Be sure to check out my King Loki Spaulders armor build too.

If you liked this post you can see more work in progress stuff over at my Facebook page: Coregeek Cosplay and Creations. Give me a “Like” while your at it!

LokibyAzimedes

Final helm and costume. Photo by Azimedes Photography http://azimedes.deviantart.com

Loki Worbla Shoulder 3

Working with Worbla: King Loki Armor Build – Spaulders

*Although I was happy with the painting prep process I outline below, I’ve actually changed it a bit and like the new results better. See Worbla Finishing Take 2 for quick details on the newer process.

King Loki - Step 1
I just learned a new word. Yup, I had no idea what a spaulder was until I looked it up. I was just going to call this piece the shoulder armor thingy but I figured there was a fancier armorers name.

The spaulders are the first piece of the King Loki build I decided to tackle. Not sure why I decided to start there. Turns out they’re quite complicated due to the need of being curved over the shoulder. For the most part I am happy with the progress so far.

Loki Worbla Shoulder 1

Bases built using the craft foam (EVA) “sandwich technique”.

space

Worbla is so easy, yet finicky at the same time. One thing I was not prepared for was the massive amount of prep needed to get Worbla’s surface somewhat smooth. In my research I discovered most techniques involve many coats of either gesso, wood glue or primer. I used these to test what process I like the most. What I’ve learned is it really doesn’t matter. If you want a smooth surface you’re pretty much going to have to do a lot of sanding.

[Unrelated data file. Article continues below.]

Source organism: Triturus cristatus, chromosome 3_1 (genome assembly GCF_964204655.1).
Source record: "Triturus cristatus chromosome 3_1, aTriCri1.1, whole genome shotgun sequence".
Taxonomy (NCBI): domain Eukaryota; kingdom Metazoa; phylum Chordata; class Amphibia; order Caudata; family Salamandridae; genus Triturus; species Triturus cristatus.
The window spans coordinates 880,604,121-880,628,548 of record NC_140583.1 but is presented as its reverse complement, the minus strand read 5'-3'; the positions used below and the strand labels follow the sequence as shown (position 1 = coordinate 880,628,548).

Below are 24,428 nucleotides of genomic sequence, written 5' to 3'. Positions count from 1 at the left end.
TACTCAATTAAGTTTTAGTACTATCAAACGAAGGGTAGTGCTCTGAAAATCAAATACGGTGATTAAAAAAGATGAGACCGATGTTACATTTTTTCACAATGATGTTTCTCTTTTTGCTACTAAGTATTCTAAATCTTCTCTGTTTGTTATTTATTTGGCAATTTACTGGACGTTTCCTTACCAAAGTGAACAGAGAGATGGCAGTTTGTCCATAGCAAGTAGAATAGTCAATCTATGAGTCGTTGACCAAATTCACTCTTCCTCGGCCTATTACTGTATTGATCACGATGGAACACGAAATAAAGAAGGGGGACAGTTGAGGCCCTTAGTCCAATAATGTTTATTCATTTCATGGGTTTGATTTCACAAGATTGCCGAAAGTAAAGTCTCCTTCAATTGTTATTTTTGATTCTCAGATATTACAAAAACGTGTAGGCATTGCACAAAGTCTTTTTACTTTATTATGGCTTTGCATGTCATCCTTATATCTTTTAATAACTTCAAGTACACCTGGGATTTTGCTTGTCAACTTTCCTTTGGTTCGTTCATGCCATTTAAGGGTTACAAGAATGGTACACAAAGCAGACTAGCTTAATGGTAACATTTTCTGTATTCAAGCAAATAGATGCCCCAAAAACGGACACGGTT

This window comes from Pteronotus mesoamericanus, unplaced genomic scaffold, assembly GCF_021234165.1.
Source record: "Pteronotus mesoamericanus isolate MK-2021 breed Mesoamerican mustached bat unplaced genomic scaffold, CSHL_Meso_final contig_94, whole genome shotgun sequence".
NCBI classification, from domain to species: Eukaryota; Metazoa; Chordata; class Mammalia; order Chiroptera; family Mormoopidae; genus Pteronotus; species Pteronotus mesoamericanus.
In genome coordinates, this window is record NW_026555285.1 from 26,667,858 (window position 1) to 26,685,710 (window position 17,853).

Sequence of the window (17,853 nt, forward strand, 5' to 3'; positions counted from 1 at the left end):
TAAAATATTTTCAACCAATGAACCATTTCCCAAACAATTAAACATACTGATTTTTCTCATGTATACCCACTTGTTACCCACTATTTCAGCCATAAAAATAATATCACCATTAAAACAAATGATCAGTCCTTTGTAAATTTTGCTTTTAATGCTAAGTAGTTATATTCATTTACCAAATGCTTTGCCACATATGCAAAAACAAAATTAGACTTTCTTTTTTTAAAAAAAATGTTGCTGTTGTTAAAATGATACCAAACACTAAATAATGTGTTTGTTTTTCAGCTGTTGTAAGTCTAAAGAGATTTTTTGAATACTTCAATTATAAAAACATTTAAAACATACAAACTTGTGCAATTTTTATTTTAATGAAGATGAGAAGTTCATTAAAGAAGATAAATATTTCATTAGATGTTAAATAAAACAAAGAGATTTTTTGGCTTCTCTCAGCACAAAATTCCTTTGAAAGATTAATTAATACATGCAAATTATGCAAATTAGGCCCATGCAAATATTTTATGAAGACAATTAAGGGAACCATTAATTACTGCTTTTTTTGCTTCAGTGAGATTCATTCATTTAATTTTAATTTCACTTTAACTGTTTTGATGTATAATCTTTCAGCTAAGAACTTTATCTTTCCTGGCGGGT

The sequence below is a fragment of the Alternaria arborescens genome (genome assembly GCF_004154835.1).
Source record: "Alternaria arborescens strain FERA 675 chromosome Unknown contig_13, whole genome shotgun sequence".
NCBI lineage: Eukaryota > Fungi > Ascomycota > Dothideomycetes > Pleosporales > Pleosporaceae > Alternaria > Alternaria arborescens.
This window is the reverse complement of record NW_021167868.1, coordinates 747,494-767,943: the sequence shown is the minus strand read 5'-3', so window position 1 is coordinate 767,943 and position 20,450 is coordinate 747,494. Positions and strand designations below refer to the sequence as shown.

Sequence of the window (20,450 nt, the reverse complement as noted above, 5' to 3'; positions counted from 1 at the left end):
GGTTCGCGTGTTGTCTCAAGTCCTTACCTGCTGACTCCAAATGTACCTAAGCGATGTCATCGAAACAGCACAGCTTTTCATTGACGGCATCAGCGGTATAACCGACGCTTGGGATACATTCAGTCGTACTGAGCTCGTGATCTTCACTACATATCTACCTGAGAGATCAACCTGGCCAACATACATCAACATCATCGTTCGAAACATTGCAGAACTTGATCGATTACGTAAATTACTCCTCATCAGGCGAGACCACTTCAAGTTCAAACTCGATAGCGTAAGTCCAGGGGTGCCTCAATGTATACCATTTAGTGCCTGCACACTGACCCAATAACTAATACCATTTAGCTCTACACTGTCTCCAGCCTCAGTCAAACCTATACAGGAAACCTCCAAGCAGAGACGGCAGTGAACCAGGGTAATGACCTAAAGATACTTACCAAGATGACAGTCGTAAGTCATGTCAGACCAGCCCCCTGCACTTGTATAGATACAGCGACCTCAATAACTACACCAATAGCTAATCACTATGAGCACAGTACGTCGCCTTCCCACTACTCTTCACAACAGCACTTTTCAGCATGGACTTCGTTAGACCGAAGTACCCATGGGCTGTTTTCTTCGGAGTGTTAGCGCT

My process was: 4 coats of spray on shellac, sanded with 120 grit, 2 coats of brushed on wood glue, rough spots sanded with 150 grit. Then 2 or 3 coats of Krylon primer 150 grit sanded between coats on the rough spots. Total PITA so I’m trying something different on the other to get the process down less. Some have just used 4-6 coats of wood glue but I really hate hand painting that stuff so many times.

Loki Worbla Shoulder 2

Added edging and beginning of ornamental elements. All done with extra Worbla, which adheres to itself when heated.

space

Layers of Shellac, wood glue and first primer coat applied and sanded ready for 3 more primer coats.

Layers of Shellac, wood glue and first primer coat applied and sanded ready for 3 more primer coats.

space

The reason you only see one of the spaulders ready for paint is I’ve put off the second because it needs to be sanded and primed and sanded again. Ugh, I hate sanding.

Loki Worbla Shoulder 3